If you have looked into tic treatments recently, chances are you have heard about Cognitive Behaviour Therapy for Tics or CBIT (you can read more about CBIT here. This fairly new tic-targeting therapy involves recognizing when a tic is about to happen and doing a movement that makes preforming that tic difficult, a so-called compe
ting response. While it does require active participation and a high degree of self-awareness, and thus is less suitable for children under age 9, CBIT is considered a highly effective tic treatment.
A new study published in April in the Journal of Neuropsychology suggests that in addition to some children, CBIT may not be effective for another group, young people wi
th TS and ADHD. This is significant given that some 60% or more children have both conditions.
The 2015 study examined something called cognitive control, one’s voluntary control over thoughts and actions, in individuals ages 9-17 with TS, ADHD, and TS + ADHD. When one cartoon came on screen, participants were asked press a button to win a point. Similarly, when a slightly different cartoon appeared on screen, participants were asked to hold off on pushing the button to avoid losing a point. During the study, participants were hooked up to an electroencephalogram or EEG, which detected electrical activity in their brains.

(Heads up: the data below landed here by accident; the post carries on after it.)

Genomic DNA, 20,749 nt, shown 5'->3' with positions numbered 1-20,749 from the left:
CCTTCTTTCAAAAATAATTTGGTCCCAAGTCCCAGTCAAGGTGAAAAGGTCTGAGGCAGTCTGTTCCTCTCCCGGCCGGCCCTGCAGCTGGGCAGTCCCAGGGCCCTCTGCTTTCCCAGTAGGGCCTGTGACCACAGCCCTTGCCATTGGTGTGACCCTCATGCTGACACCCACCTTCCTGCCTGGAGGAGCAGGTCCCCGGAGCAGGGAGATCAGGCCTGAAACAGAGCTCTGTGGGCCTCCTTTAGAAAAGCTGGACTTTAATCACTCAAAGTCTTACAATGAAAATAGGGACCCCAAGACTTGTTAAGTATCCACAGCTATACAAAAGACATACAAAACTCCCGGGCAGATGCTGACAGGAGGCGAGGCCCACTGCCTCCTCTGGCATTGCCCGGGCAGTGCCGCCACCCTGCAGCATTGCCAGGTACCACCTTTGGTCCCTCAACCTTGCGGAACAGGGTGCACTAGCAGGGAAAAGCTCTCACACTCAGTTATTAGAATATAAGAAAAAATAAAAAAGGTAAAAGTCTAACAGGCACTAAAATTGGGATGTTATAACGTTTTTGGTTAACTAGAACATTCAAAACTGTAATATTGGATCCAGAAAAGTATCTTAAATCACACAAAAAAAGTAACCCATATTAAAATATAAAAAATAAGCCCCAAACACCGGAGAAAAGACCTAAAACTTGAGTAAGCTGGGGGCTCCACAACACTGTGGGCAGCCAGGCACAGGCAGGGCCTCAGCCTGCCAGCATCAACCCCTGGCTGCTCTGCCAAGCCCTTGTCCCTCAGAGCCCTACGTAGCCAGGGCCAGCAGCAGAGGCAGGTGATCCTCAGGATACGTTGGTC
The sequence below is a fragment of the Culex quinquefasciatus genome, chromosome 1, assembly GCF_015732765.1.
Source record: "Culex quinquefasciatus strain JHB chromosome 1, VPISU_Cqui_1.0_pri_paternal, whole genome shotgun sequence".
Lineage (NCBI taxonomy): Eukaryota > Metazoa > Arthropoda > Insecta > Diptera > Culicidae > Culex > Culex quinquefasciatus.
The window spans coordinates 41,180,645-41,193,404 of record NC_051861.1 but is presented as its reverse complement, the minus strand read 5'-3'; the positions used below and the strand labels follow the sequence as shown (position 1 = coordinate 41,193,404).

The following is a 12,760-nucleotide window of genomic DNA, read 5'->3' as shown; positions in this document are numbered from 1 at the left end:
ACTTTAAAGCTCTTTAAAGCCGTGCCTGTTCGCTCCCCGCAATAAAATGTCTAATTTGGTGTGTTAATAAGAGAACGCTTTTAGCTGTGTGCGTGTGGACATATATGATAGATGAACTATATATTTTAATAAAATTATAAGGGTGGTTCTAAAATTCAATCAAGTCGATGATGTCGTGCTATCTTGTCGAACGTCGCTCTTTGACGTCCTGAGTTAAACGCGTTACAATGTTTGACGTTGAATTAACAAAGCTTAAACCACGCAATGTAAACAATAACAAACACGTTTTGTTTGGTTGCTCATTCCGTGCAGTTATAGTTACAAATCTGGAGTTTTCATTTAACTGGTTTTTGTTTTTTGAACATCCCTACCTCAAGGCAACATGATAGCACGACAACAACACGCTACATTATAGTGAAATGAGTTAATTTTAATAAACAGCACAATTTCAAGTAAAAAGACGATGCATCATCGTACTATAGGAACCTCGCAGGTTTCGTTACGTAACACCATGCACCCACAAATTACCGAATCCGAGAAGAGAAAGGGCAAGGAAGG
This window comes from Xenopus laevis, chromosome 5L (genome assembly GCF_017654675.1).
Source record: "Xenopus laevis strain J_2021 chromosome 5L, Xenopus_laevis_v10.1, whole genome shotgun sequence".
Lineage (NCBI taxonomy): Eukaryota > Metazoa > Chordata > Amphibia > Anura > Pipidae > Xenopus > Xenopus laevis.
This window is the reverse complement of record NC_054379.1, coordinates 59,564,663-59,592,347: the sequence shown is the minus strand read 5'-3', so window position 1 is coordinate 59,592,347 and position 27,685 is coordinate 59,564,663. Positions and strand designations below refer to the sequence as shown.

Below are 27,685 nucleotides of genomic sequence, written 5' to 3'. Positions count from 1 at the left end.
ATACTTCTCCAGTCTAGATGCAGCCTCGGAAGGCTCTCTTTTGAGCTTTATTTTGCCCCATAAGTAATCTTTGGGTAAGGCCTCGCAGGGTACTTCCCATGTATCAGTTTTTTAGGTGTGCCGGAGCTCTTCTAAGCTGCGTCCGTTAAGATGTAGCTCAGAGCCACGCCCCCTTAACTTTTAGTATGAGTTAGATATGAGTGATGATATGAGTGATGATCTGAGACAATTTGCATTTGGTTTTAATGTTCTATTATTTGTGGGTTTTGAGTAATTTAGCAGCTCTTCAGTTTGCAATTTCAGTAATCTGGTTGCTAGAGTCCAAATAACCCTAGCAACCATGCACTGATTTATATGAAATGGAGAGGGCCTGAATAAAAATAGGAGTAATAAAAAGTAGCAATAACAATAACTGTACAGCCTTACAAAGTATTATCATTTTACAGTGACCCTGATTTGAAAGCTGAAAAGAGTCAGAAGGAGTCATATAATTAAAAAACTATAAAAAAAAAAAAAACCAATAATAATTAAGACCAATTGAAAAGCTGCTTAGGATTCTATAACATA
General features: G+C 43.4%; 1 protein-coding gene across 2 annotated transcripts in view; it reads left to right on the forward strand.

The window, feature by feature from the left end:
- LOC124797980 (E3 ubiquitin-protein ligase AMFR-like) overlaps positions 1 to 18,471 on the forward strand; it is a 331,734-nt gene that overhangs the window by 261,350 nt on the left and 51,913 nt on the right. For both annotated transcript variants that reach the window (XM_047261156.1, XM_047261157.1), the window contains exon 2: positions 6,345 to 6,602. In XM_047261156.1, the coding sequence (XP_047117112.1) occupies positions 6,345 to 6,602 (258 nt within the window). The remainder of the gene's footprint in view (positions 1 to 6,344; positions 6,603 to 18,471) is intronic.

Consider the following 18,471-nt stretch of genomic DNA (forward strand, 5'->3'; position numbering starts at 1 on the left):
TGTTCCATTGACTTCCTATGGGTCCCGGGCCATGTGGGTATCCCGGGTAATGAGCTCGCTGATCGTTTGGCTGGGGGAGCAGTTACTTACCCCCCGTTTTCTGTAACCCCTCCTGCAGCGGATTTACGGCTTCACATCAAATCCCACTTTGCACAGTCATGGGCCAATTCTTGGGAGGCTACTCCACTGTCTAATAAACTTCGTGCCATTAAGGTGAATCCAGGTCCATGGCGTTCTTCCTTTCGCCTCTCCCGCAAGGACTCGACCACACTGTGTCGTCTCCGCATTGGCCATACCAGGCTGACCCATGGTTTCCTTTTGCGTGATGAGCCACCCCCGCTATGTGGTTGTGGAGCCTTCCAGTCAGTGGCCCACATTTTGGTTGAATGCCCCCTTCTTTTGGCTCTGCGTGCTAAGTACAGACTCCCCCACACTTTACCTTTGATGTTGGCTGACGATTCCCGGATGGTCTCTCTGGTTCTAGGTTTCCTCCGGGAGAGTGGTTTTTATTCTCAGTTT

The results showed that young people with ADHD did worse than those without it. Additionally, those with TS took longer to hit the button than youth without TS. Overall, cognitive control among individuals with TS + ADHD was found to be “significantly impaired”. This was not so for individuals with TS only, whose cognitive control was typical.
The study’s authors concluded that these findings have significant implications for the success of therapies designed to reduce tics since therapies like CBIT require a high degree of awareness of one’s own behaviour (an element of cognitive control). According to the authors, their findings suggest “that young people with TS + ADHD might difficulty monitoring and exerting control over their own tics, which could reduce the efficacy of therapy based tic treatments”.
What do you think about these results?
For those with ADHD and TS (or kids with both conditions) – have you tried CBIT? Did it work? Comment down below.
Shepard et al. “The effects of co-occuring ADHD symptoms on the electrophysiological correlates of cognitive control in young people with Tourette Syndrome” Journal of Neuropsychology April 20 2015.